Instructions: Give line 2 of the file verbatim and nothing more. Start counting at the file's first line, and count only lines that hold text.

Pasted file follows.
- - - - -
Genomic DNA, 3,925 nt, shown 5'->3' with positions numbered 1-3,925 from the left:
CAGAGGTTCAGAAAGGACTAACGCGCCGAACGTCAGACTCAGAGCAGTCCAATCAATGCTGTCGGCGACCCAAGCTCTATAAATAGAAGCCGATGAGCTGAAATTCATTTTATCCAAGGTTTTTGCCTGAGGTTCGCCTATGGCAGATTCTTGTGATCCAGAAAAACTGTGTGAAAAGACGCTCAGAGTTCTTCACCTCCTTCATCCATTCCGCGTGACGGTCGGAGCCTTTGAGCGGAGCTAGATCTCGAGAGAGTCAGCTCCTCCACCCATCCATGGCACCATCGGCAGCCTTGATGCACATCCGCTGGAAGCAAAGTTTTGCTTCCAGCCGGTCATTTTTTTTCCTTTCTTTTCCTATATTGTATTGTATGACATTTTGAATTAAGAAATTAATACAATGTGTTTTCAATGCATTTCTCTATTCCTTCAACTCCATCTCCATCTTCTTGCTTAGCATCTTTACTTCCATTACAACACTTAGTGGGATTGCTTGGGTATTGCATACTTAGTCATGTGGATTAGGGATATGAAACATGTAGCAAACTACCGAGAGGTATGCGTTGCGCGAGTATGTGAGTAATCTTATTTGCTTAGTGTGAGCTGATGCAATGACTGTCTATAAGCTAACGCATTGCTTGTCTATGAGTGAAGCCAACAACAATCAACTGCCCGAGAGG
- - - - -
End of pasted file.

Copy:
CAGAGGTTCAGAAAGGACTAACGCGCCGAACGTCAGACTCAGAGCAGTCCAATCAATGCTGTCGGCGACCCAAGCTCTATAAATAGAAGCCGATGAGCTGAAATTCATTTTATCCAAGGTTTTTGCCTGAGGTTCGCCTATGGCAGATTCTTGTGATCCAGAAAAACTGTGTGAAAAGACGCTCAGAGTTCTTCACCTCCTTCATCCATTCCGCGTGACGGTCGGAGCCTTTGAGCGGAGCTAGATCTCGAGAGAGTCAGCTCCTCCACCCATCCATGGCACCATCGGCAGCCTTGATGCACATCCGCTGGAAGCAAAGTTTTGCTTCCAGCCGGTCATTTTTTTTCCTTTCTTTTCCTATATTGTATTGTATGACATTTTGAATTAAGAAATTAATACAATGTGTTTTCAATGCATTTCTCTATTCCTTCAACTCCATCTCCATCTTCTTGCTTAGCATCTTTACTTCCATTACAACACTTAGTGGGATTGCTTGGGTATTGCATACTTAGTCATGTGGATTAGGGATATGAAACATGTAGCAAACTACCGAGAGGTATGCGTTGCGCGAGTATGTGAGTAATCTTATTTGCTTAGTGTGAGCTGATGCAATGACTGTCTATAAGCTAACGCATTGCTTGTCTATGAGTGAAGCCAACAACAATCAACTGCCCGAGAGG